Education, Arts and Culture Ministry has many gaps to address

07 Apr 2015 13:50pm
WINDHOEK, 07 APR (NAMPA) - Despite progress made over the years, the Ministry of Education, Arts and Culture still has many gaps to address, particularly gender gaps in relation to high dropouts and repetition rates of learners in senior grades.
According to the Medium Term Expenditure Framework (MTEF) for the period 2015/16 to 2017/18 issued by the Ministry of Finance last Tuesday, challenges in the education system include negative cultural practices, limited participation of men in the national literacy programmes, low proportion of women in vocational education and inadequate support to teenage pregnancies.
It added that other main challenges and constraints encountered by that ministry in spite of completed strategic activities include the lack of skills in the fields of museums and arts and culture, particularly arts in schools, which are not being practiced as promotional subjects and which hampers the development of arts in Namibia.
On ministerial targets, that ministry wants to increase the number of children, particularly orphans and vulnerable children and children with disabilities who enter primary education with one successfully completed year of pre-primary education from 25 894 in 2013 to 45 000 in 2017/18.
According to Government’s Accountability Report for the 2013/14 financial year, the number of children who entered the primary education system with one year of pre-primary education actually exceeded the target of 22 000 and increased to 25 894 in 2014/15.
The MTEF also targets to increase net enrolment at secondary education, from Grade eight to 12 for 14 to 18-year-olds, from 59.7 per cent in 2013/14 to 68.0 per cent in 2017/18.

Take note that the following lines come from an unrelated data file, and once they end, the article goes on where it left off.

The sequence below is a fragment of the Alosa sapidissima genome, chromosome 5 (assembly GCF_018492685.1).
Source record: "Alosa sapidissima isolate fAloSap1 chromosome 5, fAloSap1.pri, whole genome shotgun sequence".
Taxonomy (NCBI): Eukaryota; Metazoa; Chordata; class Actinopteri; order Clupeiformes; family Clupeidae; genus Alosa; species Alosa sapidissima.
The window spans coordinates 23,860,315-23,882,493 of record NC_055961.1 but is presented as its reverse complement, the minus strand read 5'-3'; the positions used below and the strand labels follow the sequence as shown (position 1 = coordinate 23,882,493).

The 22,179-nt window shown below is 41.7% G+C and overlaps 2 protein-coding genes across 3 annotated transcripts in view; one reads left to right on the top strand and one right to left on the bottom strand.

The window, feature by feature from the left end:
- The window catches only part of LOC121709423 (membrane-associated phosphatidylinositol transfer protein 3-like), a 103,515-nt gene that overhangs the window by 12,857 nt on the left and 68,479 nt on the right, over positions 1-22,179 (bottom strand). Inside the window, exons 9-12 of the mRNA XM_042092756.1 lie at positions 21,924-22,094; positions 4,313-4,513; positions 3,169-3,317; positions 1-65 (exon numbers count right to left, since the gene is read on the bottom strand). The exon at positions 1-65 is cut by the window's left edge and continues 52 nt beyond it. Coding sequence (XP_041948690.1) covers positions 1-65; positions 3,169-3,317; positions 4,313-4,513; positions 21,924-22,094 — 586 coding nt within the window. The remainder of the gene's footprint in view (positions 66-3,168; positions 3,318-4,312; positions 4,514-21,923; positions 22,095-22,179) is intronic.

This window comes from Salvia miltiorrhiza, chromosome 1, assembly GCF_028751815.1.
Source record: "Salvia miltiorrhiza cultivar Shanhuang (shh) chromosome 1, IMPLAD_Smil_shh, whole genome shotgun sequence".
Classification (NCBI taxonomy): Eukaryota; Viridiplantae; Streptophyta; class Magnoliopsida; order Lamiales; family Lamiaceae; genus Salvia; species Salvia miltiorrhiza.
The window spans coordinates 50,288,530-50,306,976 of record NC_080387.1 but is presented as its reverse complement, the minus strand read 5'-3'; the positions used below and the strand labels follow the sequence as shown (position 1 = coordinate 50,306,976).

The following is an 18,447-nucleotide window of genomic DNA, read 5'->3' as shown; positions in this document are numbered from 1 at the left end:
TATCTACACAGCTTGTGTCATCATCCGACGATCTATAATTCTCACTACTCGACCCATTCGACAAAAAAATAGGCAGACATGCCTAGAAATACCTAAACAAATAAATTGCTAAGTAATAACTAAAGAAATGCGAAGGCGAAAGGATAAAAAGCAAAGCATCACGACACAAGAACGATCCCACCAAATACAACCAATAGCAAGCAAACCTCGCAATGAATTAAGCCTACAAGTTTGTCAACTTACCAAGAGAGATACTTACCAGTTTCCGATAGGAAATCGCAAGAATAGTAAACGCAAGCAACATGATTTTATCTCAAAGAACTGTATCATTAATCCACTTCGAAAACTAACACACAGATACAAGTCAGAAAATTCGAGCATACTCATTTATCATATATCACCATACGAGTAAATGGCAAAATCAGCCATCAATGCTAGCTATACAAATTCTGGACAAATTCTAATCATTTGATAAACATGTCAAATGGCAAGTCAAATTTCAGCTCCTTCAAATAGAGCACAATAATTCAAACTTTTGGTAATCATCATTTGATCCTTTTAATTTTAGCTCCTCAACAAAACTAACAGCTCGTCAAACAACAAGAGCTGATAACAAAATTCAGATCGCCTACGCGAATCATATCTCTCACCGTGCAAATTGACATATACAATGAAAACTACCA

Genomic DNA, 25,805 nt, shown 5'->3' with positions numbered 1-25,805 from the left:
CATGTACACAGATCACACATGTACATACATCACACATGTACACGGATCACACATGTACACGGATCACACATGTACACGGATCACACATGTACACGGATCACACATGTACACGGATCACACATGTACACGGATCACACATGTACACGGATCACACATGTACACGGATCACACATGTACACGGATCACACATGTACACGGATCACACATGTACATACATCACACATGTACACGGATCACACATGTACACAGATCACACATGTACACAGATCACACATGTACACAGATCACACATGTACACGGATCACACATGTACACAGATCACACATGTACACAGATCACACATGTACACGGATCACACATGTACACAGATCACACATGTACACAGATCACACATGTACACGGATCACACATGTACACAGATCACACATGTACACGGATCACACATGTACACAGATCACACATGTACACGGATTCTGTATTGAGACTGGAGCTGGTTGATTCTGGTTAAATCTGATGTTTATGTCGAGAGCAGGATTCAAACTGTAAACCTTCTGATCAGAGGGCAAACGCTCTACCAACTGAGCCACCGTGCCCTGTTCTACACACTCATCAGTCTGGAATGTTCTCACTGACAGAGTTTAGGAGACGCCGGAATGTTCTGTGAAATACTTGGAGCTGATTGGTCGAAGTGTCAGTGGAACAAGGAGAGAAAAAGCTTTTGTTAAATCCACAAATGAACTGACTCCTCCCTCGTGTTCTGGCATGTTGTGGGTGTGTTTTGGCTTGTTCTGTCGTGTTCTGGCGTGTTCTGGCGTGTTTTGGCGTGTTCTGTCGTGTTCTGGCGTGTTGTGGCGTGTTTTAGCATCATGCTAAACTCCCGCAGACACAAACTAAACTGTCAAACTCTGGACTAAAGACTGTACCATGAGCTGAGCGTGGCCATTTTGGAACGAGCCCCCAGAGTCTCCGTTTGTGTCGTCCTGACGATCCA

The 2013/14 Accountability Report states: “The Ministry remains committed to creating a conducive environment for teaching and learning outcomes. The target was met by expanding access through the construction of 96 additional classrooms at existing schools, as well as renovations and the construction of prefabricated structures.”
Other targets include an increase in the percentage of learners achieving D or better in Mathematics, Science and English in Grade 10 from 45.5 per cent, 52.7 per cent and 41.4 per cent respectively in 2013/14 to 45.9 per cent, to 53.1 per cent and 41.8 per cent in 2017/18. According to the 2013/14 Accountability Report, “The target for Mathematics was beaten by 2.3 percentage points, while Sciences exceeded its target by 2.1 percentage points. This can be attributed to the fact that both are content subjects, which have received a boost from the investment in textbooks over the past three years.” Teachers’ unions have however challenged the focus on improvement in English, hence the delay in implementation of efforts.
In Grade 12, the education ministry targets to increase learners achieving D or better in the said subjects from 42.7 per cent, 47.0 per cent and 36.6 per cent in 2013/2014 to 44.0 per cent, 49.0 per cent and 38.0 per cent in 2017/18. According to the accountability report for 2013/14, “The targets for Mathematics and Sciences [in Grade 12] were not met. Meanwhile, the performance in English has improved, compared to the previous year, but did also not meet the target.”
Concerning adult literacy, the ministry further targets to increase adult literacy from 92.3 per cent in 2013/14 to 95.0 per cent by 2017/18,while increasing the percentage of community libraries providing public information and communication technology access to communities from 75.0 per cent in 2013/14 to 100 per cent by 2017/18. The number of public libraries is also targeted to increase from 48 in 2013/14 to 90 in 2017/18. During 2013/14, the education ministry did not achieve the target of 52 public libraries because of delays in renovation in the regions caused by “some bill of quantities being questionably high, and thus investigations to confirm pricing also caused further delays.”